Methamphetamine is a dangerous drug that may cause a variety of side effects and unpleasant experiences, from rotting teeth to meth induced psychosis. Here we are going to explain how long meth stays in your system, what to expect during the withdrawal process, and how to find help.
What is Crystal Meth?
Methamphetamine is a stimulant drug sometimes known as ice, crystal meth, or simply crystal. It is related to amphetamine, a drug prescribed to treat ADHD. According to the National Institute on Drug Abuse, a little over three percent of American adults have used meth at least once in their life.
Meth stimulates the central nervous system, and creates a euphoric effect that may last for 6-12 hours. It may be smoked, snorted, or injected, and the method of use can dictate the intensity of effects. With prolonged use, meth can bring a variety of side effects which can impact the user for months or years after quitting.
Meth and Drug Tests
The half-life of meth is a little over twelve hours. This means that your body has processed the drug and only half of it remains in the bloodstream after half a day. After a full day, a quarter of the drug is left in the system. This is relatively long when compared with other stimulants like cocaine, which has a half-life of less than one hour. Although only 25% of the drug remains in your system 24 hours after your last use, a drug test may actually detect levels of crystal meth for longer.
Your everyday drug test can generally detect meth for a period of 2-5 days, but if it is sent to a lab it may be longer. Saliva tests offer about the same accuracy, detecting ice in the body for a few days after use. Hair tests, which are becoming cheaper and more common, can detect meth in the body for a period of three or four months after last use, and with pretty incredible accuracy of when the last use was.
There are many factors that can go into the detection of methamphetamine in your bloodstream. This makes it impossible to offer a definitive answer to the question how long does meth stay in your system? Factors that may affect the rate at which your body cleanses meth from your system include how long you have been using, what your dose was at last use, your weight and personal health, and the method of use.
Side Effects of Abuse
Methamphetamine use can result in a variety of side effects. When using meth, an individual will experience a number of short-term effects and side effects. These include:
- Euphoria and pleasure
- Loss of appetite
- Increased heart rate
- Increased blood pressure
- Heat and sweating
- Difficulty sleeping
- Nausea and vomiting
- Mood changes
- Anxiety and panic
- Convulsions from high doses
With long-term use, individuals may experience more severe side effects. Some side effects of methamphetamine use may last for years after quitting using, as meth can create permanent changes in the brain and body. Here are some long-term effects of meth abuse:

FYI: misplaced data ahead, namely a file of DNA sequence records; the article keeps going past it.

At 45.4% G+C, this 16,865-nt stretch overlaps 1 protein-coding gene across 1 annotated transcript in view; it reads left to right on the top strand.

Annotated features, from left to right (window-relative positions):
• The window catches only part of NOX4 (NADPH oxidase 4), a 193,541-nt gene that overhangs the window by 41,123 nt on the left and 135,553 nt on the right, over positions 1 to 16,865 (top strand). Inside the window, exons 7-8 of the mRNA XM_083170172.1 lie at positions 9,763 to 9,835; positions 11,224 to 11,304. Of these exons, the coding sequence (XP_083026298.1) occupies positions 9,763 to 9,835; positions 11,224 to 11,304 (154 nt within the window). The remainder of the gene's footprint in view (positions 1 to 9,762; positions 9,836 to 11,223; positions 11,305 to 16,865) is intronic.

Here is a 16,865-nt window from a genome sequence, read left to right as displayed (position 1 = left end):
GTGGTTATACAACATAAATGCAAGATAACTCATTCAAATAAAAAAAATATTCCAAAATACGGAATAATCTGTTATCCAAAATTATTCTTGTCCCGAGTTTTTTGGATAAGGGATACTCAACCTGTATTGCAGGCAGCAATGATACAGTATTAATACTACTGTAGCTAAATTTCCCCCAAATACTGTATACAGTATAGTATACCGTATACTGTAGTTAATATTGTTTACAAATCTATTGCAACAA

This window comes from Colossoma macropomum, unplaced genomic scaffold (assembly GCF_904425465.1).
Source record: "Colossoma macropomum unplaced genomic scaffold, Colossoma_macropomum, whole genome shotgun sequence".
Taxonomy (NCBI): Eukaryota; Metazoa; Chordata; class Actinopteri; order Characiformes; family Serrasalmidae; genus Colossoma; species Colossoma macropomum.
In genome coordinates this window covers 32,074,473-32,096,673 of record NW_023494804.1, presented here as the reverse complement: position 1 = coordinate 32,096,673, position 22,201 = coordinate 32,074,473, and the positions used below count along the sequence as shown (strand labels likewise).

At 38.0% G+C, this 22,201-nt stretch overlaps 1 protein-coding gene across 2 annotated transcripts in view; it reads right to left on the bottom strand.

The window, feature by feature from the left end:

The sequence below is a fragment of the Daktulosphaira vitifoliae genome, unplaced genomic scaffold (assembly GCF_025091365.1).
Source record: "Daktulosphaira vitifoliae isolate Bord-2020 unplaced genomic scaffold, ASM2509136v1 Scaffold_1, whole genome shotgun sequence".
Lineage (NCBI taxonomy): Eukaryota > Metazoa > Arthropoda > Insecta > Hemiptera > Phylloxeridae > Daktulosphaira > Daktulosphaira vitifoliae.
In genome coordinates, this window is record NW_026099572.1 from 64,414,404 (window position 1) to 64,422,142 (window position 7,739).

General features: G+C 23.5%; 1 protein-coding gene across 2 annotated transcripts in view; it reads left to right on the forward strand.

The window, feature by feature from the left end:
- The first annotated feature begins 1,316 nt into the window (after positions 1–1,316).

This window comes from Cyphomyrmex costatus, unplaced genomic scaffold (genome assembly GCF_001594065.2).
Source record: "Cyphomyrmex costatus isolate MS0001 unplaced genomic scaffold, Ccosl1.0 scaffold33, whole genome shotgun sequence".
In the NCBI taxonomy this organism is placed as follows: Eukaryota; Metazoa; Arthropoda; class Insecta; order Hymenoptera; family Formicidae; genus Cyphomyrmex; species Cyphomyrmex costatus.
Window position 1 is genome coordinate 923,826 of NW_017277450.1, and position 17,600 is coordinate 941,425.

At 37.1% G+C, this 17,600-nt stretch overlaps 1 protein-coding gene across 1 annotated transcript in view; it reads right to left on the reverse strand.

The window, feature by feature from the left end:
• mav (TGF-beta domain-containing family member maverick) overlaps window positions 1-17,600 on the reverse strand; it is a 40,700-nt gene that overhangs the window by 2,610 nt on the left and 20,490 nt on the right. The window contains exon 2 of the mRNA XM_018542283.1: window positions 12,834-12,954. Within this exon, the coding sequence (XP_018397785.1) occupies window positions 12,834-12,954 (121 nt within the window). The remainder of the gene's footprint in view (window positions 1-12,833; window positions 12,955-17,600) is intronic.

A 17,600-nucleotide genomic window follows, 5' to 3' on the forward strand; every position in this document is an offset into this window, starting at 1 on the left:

- Dental problems (known as “meth mouth”)
- Chronic high blood pressure
- Damage to organs like the liver, kidneys, and lungs
- Nasal damage if snorted
- Dependence and addiction
- Depression or mood changes
- Stroke and epilepsy
- Memory loss and confusion
Side effects tend to worsen when somebody uses for longer periods of time. Meth has been linked to long term brain damage, similar to what is caused by Alzheimer’s Disease, and the decaying of teeth can be a problem that requires medical attention for years.
When your body begins to cleanse itself, you will go through meth withdrawal. Because of the half-life of methamphetamine, withdrawal will generally begin about 24-36 hours after the last dose. What happens during withdrawal is the body is reacting to the absence of the drug in the brain. Because it has been flooded with chemicals from the crystal meth, it has been functioning differently. Withdrawal sets in because the brain and body are adapting to being without the drug.
Like the side effects, withdrawal symptoms vary from individual to individual. People who use for longer periods and at higher doses are likely to experience more severe effects of withdrawal. Individuals with mental health disorders may experience worsening of symptoms during the period of withdrawal as well.
Symptoms of methamphetamine withdrawal include:
- Craving to use meth
- Depression and pervasive sadness
- Muscle weakness
- Decreased appetite
- Anxiety and panic attacks
- Amotivational syndrome
- Difficulty sleeping
- Headache and neck pain
- Clenching jaw
- Psychosis and hallucinations
Treatment for Crystal Meth Addiction
There are many addiction treatment centers that work with those struggling with methamphetamine addiction. If you’re struggling with a co-occurring disorder, it’s important to receive help for both your addiction and mental health disorder. With treatment, you can find the tools to build a new life of recovery.
You may also look for free drug rehab options to get help if you don’t have insurance or financial means. No matter what, there are people out there to help you! Addiction can be devastating and painful for an individual and those around them. With the help of a community, professionals, and a program, many people do recover and go on to lead healthy and “normal” lives.